Vatican to Reinforce Catholic Orthodoxy
By Robert Pigott
Downloaded January 10, 2003
For months it has seemed to liberal Roman Catholics that the sex abuse scandal that has affected the Church in many parts of the world, must lead to radical reforms.
The ordination to the priesthood of homosexual men... is absolutely inadvisable and imprudent
Holy See's Congregation for Worship
There was speculation that it could include an end to compulsory celibacy for priests, and perhaps even the ordination of women.
But the signs are that the pope's advisers have come to precisely the opposite conclusions - and intend to reinforce traditional standards and discipline.
They plan to crack down especially hard on homosexuality in the Church.
In St Peter's Square in the Vatican, a group of children waiting to tour the towering basilica, tightly gathered around a smiling young priest.
There is no sign here of the awkwardness that some American priests have reported feeling with children since the sex abuse crisis has unfolded there during the last year.
Indeed, here in Rome, many see the scandal as what they call an "Anglo-Saxon" problem.
Gerry O'Connell, the Vatican correspondent of the Roman Catholic journal The Universe, says that some of the pope's chief advisers have analysed the American cases and concluded that the problem is not paedophilia, but homosexuality.
"When they analysed these cases, they discovered that the vast majority involved not priests and little children, that's children under the age of 11 or 12, but rather priests and teenagers," Mr O'Connell says.
"So it had more a homosexual dimension to it."
That conclusion is having far-reaching effects.
'Inadvisable and imprudent'
Liberal Roman Catholics have argued that the scandal was caused by too much emphasis on hierarchy and the priesthood, and that the answer is to ordain women and end compulsory celibacy.
The issue of paedophilia and abuse may have homosexual aspects but it is simply not to be identified with that orientation
Monsignor Roderick Strange
The sex abuse scandal has served to reinforce that view.
But conservatives - and there are many surrounding Pope John Paul II - believe the crisis has been caused by a weakening of the Church's traditional values and standards, and specifically a tolerance of homosexual priests.
The Vatican correspondent of the National Catholic Reporter, John Allen, says a one-page letter from one of the Holy See's departments, the Congregation for Worship, graphically demonstrates the shift against homosexuals.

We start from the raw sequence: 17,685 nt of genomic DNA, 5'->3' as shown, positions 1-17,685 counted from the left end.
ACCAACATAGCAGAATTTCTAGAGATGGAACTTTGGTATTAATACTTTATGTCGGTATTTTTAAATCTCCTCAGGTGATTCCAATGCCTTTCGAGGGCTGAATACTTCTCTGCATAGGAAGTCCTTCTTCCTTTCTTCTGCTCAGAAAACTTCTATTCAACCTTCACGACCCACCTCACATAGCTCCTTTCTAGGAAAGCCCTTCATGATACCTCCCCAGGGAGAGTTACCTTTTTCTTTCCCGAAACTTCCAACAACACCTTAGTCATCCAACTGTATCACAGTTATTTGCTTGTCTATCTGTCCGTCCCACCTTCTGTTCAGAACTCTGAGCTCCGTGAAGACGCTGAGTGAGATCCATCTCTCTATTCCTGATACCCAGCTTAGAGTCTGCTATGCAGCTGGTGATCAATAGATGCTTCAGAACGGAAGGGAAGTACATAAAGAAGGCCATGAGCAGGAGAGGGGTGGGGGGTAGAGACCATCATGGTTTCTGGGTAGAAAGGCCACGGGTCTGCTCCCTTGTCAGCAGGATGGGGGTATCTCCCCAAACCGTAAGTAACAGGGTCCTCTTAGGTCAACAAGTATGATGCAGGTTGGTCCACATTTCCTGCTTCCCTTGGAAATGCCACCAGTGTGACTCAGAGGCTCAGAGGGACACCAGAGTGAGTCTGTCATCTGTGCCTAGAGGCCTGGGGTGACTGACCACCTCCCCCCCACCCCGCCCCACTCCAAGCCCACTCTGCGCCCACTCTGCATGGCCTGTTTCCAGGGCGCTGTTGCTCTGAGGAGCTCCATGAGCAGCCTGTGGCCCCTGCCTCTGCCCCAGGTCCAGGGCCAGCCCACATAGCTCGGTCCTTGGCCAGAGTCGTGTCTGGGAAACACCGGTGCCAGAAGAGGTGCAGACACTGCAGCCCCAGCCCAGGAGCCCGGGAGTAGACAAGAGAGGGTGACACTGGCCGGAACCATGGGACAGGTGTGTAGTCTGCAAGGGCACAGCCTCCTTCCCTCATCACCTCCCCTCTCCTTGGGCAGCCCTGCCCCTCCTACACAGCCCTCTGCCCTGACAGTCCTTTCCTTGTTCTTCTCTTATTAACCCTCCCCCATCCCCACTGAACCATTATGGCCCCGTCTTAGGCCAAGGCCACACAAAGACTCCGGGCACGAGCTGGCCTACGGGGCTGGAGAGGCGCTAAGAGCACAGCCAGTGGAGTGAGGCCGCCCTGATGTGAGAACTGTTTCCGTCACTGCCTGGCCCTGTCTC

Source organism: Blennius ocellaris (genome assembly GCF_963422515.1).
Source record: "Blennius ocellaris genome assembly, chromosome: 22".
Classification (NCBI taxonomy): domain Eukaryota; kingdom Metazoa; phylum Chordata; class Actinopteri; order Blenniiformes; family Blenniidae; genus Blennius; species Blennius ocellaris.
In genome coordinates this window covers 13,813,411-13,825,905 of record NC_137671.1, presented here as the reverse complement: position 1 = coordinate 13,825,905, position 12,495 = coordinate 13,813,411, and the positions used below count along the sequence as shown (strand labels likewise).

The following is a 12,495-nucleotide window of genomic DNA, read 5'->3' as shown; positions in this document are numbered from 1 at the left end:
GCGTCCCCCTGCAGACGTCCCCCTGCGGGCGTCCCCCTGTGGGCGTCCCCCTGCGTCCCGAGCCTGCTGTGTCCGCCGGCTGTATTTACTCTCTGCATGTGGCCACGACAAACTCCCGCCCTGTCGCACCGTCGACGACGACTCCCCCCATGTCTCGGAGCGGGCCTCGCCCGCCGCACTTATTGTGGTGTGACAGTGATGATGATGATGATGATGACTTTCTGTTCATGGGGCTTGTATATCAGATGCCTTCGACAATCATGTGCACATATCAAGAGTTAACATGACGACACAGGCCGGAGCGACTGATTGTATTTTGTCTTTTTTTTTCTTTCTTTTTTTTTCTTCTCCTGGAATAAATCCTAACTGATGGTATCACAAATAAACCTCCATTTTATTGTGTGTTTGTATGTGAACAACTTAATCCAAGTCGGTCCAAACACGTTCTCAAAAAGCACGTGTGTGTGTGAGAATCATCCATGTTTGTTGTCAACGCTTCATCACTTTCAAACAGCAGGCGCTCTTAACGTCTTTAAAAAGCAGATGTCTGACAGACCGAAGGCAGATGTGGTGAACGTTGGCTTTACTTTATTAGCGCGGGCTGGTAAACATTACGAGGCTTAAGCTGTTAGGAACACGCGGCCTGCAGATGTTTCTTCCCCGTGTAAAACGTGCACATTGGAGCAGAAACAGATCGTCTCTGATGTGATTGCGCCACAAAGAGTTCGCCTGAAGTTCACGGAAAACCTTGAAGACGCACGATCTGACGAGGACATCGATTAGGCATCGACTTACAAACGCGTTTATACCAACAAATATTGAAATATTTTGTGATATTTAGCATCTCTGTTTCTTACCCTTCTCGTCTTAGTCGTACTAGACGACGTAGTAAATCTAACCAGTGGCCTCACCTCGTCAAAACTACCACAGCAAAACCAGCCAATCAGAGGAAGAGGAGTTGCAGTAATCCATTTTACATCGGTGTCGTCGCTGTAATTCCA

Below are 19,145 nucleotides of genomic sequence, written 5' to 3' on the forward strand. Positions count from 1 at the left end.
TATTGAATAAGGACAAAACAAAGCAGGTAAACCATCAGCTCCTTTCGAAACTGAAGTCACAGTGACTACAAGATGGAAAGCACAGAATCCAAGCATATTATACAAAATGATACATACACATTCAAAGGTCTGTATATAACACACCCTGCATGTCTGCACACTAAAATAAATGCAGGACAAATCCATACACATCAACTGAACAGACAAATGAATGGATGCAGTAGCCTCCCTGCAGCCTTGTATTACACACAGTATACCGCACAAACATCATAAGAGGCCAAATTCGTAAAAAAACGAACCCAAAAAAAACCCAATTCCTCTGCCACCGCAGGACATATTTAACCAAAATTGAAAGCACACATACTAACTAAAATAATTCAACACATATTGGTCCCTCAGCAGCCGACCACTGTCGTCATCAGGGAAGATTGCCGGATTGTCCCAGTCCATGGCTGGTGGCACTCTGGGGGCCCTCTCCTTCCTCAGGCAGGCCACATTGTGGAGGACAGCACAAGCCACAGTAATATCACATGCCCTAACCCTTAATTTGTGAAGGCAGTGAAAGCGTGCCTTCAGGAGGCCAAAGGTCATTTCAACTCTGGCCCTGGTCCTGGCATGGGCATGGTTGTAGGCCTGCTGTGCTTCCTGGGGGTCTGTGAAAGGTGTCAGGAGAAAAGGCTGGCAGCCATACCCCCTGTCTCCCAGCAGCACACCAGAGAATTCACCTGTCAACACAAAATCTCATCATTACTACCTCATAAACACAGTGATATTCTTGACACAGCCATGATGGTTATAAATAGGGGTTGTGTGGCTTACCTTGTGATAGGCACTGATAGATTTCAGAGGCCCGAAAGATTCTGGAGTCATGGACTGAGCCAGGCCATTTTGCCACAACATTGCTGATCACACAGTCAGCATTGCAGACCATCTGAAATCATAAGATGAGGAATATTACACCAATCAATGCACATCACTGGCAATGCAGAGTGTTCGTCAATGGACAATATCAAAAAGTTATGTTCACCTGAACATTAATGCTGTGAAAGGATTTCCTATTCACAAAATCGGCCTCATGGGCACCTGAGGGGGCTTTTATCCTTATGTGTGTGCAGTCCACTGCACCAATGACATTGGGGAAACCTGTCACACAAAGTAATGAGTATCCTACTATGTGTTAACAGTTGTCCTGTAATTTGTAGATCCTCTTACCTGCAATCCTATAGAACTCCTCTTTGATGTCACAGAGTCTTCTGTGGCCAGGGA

He quotes the letter: "The ordination to the priesthood of homosexual men, or men with homosexual tendencies, is absolutely inadvisable and imprudent, and from a pastoral point of view, very risky."
"To me, that's a pretty clear statement of position," Mr Allen says.
According to him similar language is likely to be used in a more substantial document expected from the Vatican department in charge of education in the next few months.
"There seems to be a clear thrust here towards making it more difficult, if not impossible for a homosexual to get into a seminary and ultimately to be ordained as a Catholic priest," Mr Allen says.
Crisis in morale
Another important clue is contained in the words "homosexual tendencies".
The Church has always said that active homosexuality is a sin. But not necessarily homosexual tendencies.
Ending that distinction would represent a significant crackdown on gay men in the priesthood.
At Beda College, a seminary for mature men in the St Paul's area just outside Rome's old city walls numbers of students are falling.
The college's rector, Monsignor Roderick Strange says that the crisis in morale caused by the sex scandal can only make the situation worse.
He thinks that whether or not a man has homosexual tendencies is irrelevant, provided he is sufficiently mature and socially well integrated.
Barring them from seminaries would be a big mistake.
"The issue of paedophilia and abuse may have homosexual aspects but it is simply not to be identified with that orientation," Monsignor Strange says.
"If it were the case that people were using homosexuality to say that by banning this we will solve that then we wouldn't be getting any further forward at all."
The resignation of Cardinal Bernard Law of Boston encouraged liberal Roman Catholics to believe the pope might find some relaxation of the Church's traditional disciplines unavoidable.
But there is a tendency in Rome for America to seem far away, and to put its sex scandal in a wider context.
For Vatican conservatives the priority seems to be to reinforce Roman Catholic orthodoxy in the Church as a whole, rather than indulge liberals in its unruly provinces.
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